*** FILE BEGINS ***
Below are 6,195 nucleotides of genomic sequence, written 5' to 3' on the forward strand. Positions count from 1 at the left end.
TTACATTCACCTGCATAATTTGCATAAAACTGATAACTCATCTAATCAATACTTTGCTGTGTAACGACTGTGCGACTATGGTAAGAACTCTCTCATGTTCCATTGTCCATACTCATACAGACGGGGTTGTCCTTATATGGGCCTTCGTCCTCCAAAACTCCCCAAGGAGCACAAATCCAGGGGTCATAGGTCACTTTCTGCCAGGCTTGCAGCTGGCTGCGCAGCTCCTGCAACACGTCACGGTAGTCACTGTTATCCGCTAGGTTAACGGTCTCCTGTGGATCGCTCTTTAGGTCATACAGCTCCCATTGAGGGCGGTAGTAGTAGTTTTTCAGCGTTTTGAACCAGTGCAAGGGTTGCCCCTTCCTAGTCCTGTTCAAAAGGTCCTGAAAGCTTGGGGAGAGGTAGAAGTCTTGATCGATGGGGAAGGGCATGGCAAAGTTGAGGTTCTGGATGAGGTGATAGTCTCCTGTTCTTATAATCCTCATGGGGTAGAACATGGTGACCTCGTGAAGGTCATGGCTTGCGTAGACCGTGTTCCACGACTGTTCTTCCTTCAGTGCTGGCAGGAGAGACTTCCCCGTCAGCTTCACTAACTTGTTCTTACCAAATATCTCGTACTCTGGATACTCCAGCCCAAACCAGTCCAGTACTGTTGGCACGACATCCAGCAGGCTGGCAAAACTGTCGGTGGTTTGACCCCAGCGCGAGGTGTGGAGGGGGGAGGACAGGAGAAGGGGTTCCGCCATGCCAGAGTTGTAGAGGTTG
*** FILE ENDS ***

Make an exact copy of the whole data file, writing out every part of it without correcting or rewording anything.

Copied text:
Below are 6,195 nucleotides of genomic sequence, written 5' to 3' on the forward strand. Positions count from 1 at the left end.
TTACATTCACCTGCATAATTTGCATAAAACTGATAACTCATCTAATCAATACTTTGCTGTGTAACGACTGTGCGACTATGGTAAGAACTCTCTCATGTTCCATTGTCCATACTCATACAGACGGGGTTGTCCTTATATGGGCCTTCGTCCTCCAAAACTCCCCAAGGAGCACAAATCCAGGGGTCATAGGTCACTTTCTGCCAGGCTTGCAGCTGGCTGCGCAGCTCCTGCAACACGTCACGGTAGTCACTGTTATCCGCTAGGTTAACGGTCTCCTGTGGATCGCTCTTTAGGTCATACAGCTCCCATTGAGGGCGGTAGTAGTAGTTTTTCAGCGTTTTGAACCAGTGCAAGGGTTGCCCCTTCCTAGTCCTGTTCAAAAGGTCCTGAAAGCTTGGGGAGAGGTAGAAGTCTTGATCGATGGGGAAGGGCATGGCAAAGTTGAGGTTCTGGATGAGGTGATAGTCTCCTGTTCTTATAATCCTCATGGGGTAGAACATGGTGACCTCGTGAAGGTCATGGCTTGCGTAGACCGTGTTCCACGACTGTTCTTCCTTCAGTGCTGGCAGGAGAGACTTCCCCGTCAGCTTCACTAACTTGTTCTTACCAAATATCTCGTACTCTGGATACTCCAGCCCAAACCAGTCCAGTACTGTTGGCACGACATCCAGCAGGCTGGCAAAACTGTCGGTGGTTTGACCCCAGCGCGAGGTGTGGAGGGGGGAGGACAGGAGAAGGGGTTCCGCCATGCCAGAGTTGTAGAGGTTG